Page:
Individuals are rarely choosing from among the nation’s over 6,000 colleges. They are generally choosing from among the two or three in close geographic proximity. This is particularly true for lower-income and non-traditional students. They are also generally choosing from among schools that they perceive to be the “right” school for the type of student they perceive themselves to be. That’s basically a way of saying we interpret our social position and look at schools that fit within our perceived range of schools. That’s why poor single moms living in New Haven rarely apply to Yale, although it is geographically in the neighborhood. This is not a critique of the report so much as it is a limitation of its proposed accountability measures. Default rates don’t account for the aggregate risk factors of students that are in the geographical and social “sweet spot” of an institution. Those risk factors can be characteristically similar but not practically the same. For example, two institutions can serve the same percentage of PELL recipients and non-traditional students. But if one institution is located in an geographic area with an unemployment rate below the national average, while another location is in a city with very high unemployment we might deduce that graduates of the latter are entering a different job market than those in the former. And since loan repayment hinges greatly on a graduate’s ability to procure employment, that might matter to an institution’s loan default rates.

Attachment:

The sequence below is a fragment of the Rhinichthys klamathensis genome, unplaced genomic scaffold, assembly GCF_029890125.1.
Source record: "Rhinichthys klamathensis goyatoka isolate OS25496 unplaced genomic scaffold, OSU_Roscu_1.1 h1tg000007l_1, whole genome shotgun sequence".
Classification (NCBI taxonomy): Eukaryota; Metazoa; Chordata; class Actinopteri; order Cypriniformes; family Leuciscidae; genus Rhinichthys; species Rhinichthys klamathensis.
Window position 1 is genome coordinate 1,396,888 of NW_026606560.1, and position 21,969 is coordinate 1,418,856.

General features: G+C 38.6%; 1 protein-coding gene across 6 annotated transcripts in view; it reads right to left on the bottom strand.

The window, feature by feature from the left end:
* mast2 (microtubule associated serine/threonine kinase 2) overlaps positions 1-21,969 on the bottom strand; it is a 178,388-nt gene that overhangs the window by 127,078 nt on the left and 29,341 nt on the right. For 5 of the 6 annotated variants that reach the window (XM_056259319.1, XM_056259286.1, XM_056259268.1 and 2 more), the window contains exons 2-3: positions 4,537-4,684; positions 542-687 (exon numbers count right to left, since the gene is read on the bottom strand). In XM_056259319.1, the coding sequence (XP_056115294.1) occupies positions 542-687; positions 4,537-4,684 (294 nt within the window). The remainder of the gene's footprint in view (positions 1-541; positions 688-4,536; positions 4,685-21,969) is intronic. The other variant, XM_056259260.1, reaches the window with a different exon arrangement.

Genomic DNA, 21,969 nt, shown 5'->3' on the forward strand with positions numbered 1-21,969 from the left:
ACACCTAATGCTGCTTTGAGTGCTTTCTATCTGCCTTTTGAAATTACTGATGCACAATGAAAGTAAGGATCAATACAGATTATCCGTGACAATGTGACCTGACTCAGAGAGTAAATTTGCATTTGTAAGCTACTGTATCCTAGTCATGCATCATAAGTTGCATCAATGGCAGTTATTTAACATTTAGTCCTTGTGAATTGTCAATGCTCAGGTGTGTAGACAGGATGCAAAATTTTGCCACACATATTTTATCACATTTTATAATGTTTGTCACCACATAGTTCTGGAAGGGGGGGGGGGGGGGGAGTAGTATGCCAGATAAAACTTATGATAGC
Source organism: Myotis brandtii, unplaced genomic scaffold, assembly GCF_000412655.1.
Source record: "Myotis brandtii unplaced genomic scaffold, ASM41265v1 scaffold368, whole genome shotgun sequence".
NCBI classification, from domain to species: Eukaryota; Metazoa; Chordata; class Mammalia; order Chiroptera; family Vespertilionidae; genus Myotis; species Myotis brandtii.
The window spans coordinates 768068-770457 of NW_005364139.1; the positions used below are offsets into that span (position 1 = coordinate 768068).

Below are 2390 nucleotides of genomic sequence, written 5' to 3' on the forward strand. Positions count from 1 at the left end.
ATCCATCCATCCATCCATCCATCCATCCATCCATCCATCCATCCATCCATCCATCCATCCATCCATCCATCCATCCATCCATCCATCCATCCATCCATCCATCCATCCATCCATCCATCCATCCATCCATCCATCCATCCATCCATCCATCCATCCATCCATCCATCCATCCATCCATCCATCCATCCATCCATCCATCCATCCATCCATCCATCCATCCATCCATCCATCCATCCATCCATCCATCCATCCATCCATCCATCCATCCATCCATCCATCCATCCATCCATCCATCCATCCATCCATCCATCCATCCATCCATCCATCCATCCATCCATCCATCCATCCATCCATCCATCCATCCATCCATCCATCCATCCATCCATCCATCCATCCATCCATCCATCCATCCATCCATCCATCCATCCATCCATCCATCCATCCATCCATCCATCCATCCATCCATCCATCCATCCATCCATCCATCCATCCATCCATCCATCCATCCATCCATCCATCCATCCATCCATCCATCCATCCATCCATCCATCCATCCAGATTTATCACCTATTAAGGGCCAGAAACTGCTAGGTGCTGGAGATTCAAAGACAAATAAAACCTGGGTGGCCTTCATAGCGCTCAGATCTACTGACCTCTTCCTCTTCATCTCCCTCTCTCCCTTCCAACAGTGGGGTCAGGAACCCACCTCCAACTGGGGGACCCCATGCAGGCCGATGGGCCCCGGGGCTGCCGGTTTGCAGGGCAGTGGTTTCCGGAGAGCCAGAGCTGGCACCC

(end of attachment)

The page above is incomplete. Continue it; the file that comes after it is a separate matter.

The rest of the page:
The report absolutely is clear that its proposed measure should be one of many measures to judge the quality of an institution. I trust their integrity on this. However, I should note that they say the same thing about end of year tests and SATs and ACTs and those are used as comprehensive measures to determine educational quality all the time. This makes me leery.
Finally, the report puts forth a list of “red flag” colleges. These schools have a higher than would be predicted default rate, using the accountability measure devised for the analysis. It’s a list designed to grab your attention (and headlines) and it does not disappoint.
I will use the figures from the report that USA Today used to compile its shame list although I prefer the adjusted default rate column. I think it is more interesting but the ES report doesn’t list the schools for that column. Of the 265 institutions with a default rate that is greater than it’s graduation rate and where 30 percent or more of the students had borrowed from financial aid, 117 or 44 percent of them were for-profit colleges. Whoa, right? You’re expecting me to go off here, right? Well, hold on.
19 of those 265 institutions are historically black colleges. That’s a mere 7 percent. However, keep in mind the sheer number of total for-profit colleges as opposed to the number of historically clack colleges. Of the 6,742 post secondary institutions in this country, 2,944 (44%) are for-profit and 106 (1.6%) are HBCUs. I do not point this out to start a conversation about HBCUs being in conversation with for-profit colleges. Trust me, I want no parts of that conversation ever. I do point it out because it points to the difficulty with universal accountability measures.